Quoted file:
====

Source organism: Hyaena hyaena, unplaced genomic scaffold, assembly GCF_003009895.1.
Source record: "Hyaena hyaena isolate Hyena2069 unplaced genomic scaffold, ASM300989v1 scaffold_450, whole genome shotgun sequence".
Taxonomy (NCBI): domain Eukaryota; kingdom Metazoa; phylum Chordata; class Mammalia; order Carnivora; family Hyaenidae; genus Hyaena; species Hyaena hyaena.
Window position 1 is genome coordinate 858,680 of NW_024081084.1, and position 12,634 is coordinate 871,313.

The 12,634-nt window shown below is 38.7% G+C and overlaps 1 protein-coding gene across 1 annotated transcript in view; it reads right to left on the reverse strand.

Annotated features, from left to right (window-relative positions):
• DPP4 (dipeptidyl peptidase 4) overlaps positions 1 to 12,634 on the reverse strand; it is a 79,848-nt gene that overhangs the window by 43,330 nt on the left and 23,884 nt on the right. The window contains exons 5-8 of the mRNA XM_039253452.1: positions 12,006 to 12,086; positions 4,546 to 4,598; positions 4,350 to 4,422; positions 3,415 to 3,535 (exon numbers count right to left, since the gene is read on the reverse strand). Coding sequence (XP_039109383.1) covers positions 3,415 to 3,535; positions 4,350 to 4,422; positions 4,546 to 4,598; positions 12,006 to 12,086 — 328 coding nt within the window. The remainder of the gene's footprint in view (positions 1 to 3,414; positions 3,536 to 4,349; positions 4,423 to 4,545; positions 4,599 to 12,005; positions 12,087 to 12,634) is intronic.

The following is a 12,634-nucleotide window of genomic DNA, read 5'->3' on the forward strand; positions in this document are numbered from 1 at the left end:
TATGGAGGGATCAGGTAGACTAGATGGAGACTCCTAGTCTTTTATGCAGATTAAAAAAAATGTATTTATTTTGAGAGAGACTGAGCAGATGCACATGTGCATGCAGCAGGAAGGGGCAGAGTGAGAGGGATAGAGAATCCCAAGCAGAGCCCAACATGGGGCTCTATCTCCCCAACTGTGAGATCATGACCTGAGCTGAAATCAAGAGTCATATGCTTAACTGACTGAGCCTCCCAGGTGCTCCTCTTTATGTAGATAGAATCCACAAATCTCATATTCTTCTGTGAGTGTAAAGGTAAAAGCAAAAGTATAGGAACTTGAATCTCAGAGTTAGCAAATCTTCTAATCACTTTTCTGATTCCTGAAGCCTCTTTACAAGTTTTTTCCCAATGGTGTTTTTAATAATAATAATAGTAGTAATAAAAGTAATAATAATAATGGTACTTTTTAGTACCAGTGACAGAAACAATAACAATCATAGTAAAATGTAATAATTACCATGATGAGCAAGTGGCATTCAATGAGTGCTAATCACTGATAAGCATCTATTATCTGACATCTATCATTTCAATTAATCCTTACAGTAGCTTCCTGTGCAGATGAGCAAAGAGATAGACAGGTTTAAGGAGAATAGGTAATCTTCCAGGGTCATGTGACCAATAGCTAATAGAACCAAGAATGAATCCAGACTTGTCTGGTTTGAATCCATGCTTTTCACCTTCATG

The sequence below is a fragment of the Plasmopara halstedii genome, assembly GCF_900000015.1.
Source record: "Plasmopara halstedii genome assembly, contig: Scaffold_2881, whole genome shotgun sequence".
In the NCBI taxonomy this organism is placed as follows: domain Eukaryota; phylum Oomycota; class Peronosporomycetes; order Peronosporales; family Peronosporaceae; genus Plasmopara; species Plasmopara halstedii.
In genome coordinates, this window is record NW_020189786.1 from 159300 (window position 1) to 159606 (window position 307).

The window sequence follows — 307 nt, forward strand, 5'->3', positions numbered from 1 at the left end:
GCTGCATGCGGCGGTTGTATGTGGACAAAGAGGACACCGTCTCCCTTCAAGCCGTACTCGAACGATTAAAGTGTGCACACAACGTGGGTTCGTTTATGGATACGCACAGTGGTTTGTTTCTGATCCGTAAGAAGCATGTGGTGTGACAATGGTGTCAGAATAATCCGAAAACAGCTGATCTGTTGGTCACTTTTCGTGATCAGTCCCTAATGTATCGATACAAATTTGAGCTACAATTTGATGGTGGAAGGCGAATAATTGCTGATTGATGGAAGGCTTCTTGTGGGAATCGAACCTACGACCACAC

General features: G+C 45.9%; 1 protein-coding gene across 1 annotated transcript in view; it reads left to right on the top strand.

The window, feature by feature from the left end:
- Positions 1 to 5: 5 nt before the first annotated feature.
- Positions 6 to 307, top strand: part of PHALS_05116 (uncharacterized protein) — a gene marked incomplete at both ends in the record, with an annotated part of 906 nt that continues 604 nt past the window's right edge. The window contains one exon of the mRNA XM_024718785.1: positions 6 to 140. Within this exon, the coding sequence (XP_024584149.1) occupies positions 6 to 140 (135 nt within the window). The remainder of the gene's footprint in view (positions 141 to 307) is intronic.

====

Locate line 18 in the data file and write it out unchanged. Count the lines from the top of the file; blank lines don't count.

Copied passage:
- Positions 1 to 5: 5 nt before the first annotated feature.